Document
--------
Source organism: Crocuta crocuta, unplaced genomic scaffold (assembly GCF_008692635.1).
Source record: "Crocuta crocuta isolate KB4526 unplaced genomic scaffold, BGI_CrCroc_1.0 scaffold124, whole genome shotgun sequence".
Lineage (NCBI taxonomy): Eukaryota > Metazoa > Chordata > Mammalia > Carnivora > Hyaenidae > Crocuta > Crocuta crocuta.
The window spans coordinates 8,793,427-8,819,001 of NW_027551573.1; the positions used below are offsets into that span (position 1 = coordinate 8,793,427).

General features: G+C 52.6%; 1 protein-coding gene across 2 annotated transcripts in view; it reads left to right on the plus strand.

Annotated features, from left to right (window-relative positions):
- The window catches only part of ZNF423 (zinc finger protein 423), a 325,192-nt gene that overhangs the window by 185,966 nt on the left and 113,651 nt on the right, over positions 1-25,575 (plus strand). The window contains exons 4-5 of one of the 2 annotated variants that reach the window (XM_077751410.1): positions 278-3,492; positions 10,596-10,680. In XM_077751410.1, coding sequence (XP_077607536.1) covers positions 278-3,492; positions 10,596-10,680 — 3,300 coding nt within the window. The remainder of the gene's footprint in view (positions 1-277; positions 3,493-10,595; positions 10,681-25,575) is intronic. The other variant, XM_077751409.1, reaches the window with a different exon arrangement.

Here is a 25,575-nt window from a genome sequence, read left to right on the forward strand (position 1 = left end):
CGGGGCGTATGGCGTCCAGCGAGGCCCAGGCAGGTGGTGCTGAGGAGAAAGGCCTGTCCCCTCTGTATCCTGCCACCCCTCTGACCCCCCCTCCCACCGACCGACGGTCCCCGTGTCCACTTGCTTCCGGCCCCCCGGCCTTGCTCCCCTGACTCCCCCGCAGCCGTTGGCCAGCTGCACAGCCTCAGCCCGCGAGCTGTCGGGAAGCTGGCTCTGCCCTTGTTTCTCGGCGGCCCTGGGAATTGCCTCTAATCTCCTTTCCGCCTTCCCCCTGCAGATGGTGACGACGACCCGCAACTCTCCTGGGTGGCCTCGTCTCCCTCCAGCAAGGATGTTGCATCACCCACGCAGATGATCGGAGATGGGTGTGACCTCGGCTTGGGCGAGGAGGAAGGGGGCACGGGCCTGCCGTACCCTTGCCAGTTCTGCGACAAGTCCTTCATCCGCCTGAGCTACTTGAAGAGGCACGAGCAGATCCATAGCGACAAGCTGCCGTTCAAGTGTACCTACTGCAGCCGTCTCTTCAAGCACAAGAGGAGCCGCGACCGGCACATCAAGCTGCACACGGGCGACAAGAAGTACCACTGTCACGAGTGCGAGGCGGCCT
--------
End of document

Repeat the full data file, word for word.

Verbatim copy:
Source organism: Crocuta crocuta, unplaced genomic scaffold (assembly GCF_008692635.1).
Source record: "Crocuta crocuta isolate KB4526 unplaced genomic scaffold, BGI_CrCroc_1.0 scaffold124, whole genome shotgun sequence".
Lineage (NCBI taxonomy): Eukaryota > Metazoa > Chordata > Mammalia > Carnivora > Hyaenidae > Crocuta > Crocuta crocuta.
The window spans coordinates 8,793,427-8,819,001 of NW_027551573.1; the positions used below are offsets into that span (position 1 = coordinate 8,793,427).

General features: G+C 52.6%; 1 protein-coding gene across 2 annotated transcripts in view; it reads left to right on the plus strand.

Annotated features, from left to right (window-relative positions):
- The window catches only part of ZNF423 (zinc finger protein 423), a 325,192-nt gene that overhangs the window by 185,966 nt on the left and 113,651 nt on the right, over positions 1-25,575 (plus strand). The window contains exons 4-5 of one of the 2 annotated variants that reach the window (XM_077751410.1): positions 278-3,492; positions 10,596-10,680. In XM_077751410.1, coding sequence (XP_077607536.1) covers positions 278-3,492; positions 10,596-10,680 — 3,300 coding nt within the window. The remainder of the gene's footprint in view (positions 1-277; positions 3,493-10,595; positions 10,681-25,575) is intronic. The other variant, XM_077751409.1, reaches the window with a different exon arrangement.

Here is a 25,575-nt window from a genome sequence, read left to right on the forward strand (position 1 = left end):
CGGGGCGTATGGCGTCCAGCGAGGCCCAGGCAGGTGGTGCTGAGGAGAAAGGCCTGTCCCCTCTGTATCCTGCCACCCCTCTGACCCCCCCTCCCACCGACCGACGGTCCCCGTGTCCACTTGCTTCCGGCCCCCCGGCCTTGCTCCCCTGACTCCCCCGCAGCCGTTGGCCAGCTGCACAGCCTCAGCCCGCGAGCTGTCGGGAAGCTGGCTCTGCCCTTGTTTCTCGGCGGCCCTGGGAATTGCCTCTAATCTCCTTTCCGCCTTCCCCCTGCAGATGGTGACGACGACCCGCAACTCTCCTGGGTGGCCTCGTCTCCCTCCAGCAAGGATGTTGCATCACCCACGCAGATGATCGGAGATGGGTGTGACCTCGGCTTGGGCGAGGAGGAAGGGGGCACGGGCCTGCCGTACCCTTGCCAGTTCTGCGACAAGTCCTTCATCCGCCTGAGCTACTTGAAGAGGCACGAGCAGATCCATAGCGACAAGCTGCCGTTCAAGTGTACCTACTGCAGCCGTCTCTTCAAGCACAAGAGGAGCCGCGACCGGCACATCAAGCTGCACACGGGCGACAAGAAGTACCACTGTCACGAGTGCGAGGCGGCCT